Senators expect protracted fight to replace Jones

Ryan Keith

The fight for power is on in the Illinois Senate.

Nearly a dozen Senate Democrats are either talking about or being talked about for the seat of Senate President Emil Jones, who announced Monday he is stepping down when his term expires in January.

Senators were at the Capitol Tuesday for a one-day session to consider several vetoes made by Gov. Rod Blagojevich. But all of the buzz was about Jones and who would replace him.

Democrats took turns huddling with reporters and their Senate colleagues to talk about the biggest power shift in the legislature in many years.

“There’s 37 members, and the last I counted there’s probably about 36 of them that would like to have the position. And that one person that says they don’t want it is probably lying,” said Sen. Donne Trotter, D-Chicago.

Some possible Jones replacements were upfront about their wishes to replace him. Others were more coy.

But all of them acknowledged there’s a lot at stake to succeed Jones, the 72-year-old Chicago Democrat who has served in the legislature for more than 30 years and who has led the Senate Democrats since the mid-1990s.

That’s why they expect a protracted fight for one of the most powerful positions in state government.

“There’s so many things in this domino process that’s going on, and I don’t think it’s going to be anytime soon,” Trotter said.

Jones has been a conduit of controversy since taking over as Senate president in 2003.

He’s helped give Senate Democrats an unusually large supermajority of 37 members, meaning his caucus has enough votes to pass any legislation without needing Republican votes.

But Jones has drawn scorn for teaming up with Blagojevich in his fight with House Speaker Michael Madigan, D-Chicago. The tussling has delayed budget deals, caused long overtime sessions and blocked many policy ideas from becoming law.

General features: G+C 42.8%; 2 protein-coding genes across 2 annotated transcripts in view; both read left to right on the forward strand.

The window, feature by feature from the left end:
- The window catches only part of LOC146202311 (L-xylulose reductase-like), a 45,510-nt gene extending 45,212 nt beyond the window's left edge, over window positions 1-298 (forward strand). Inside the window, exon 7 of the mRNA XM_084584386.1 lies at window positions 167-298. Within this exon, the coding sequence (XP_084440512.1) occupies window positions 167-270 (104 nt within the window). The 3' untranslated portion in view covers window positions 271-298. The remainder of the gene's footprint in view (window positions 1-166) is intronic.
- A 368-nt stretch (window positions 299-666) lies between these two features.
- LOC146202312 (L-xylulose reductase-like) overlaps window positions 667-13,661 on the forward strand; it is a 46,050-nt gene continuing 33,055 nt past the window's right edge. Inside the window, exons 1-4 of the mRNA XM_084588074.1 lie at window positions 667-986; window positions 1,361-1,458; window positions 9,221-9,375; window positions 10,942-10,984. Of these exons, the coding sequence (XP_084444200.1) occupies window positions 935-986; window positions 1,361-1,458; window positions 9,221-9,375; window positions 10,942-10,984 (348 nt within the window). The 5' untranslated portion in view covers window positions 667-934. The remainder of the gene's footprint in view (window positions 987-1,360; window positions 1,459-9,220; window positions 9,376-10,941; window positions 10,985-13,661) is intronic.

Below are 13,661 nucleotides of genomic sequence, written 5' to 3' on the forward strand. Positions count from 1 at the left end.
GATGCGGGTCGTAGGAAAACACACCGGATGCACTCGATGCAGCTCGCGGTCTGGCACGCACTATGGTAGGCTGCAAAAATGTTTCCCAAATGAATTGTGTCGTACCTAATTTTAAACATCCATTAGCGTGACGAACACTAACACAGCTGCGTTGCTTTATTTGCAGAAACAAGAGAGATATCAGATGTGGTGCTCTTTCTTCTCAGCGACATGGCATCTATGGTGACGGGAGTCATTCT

Jones mostly dodged reporters’ questions Tuesday about why he was leaving and who should replace him. He said he had been considering retirement for three years and decided now was right to spend more time with his grandchildren.

“I just made up my mind and said that’s it,” Jones said. “Sometimes you make up your mind.”

Republicans see Jones’ departure as a sign that the worst legislative fighting could be coming to an end.

“There’s some quality people over there that we would hope would become president that would work with us,” said Senate Minority Leader Frank Watson, R-Greenville. “That’s not the way it’s been. We welcome the change.”

Potential Jones replacements echoed that theme, saying they want to ease hard feelings and make the legislative process work more smoothly.

“I think it’s time that the Senate governs. We need to just focus on that, and try to put some of the personalities behind us. We’ll work together and move forward,” said Sen. Don Harmon, D-Oak Park.

But one top contender and close Jones ally signaled the fighting might not end easily.

“Any of us would seek a better relationship with Speaker Madigan, but we will not put the Senate under the House or anything like that. We won’t give him control of both chambers. We will certainly try to work with the speaker,” said Sen. Rickey Hendon, D-Chicago.

The next Senate president will be selected after an intense lobbying period. The successor will then have to shore up support from other candidates and try to bring together a large group of diverse voices — Chicagoans and downstaters, blacks, Hispanics and whites.

That’s not an easy task, especially when some of the candidates running to replace Jones openly criticize his leadership style.

“I think that change is good, and change will hopefully bring a Senate president that is a little more independent and open minded in wanting to move Illinois forward,” said Sen. Martin Sandoval, D-Cicero.

Doug Finke and Adriana Colindres contributed to this report. Ryan Keith can be reached at (217) 788-1518 ordoug.finke@sj-r.com.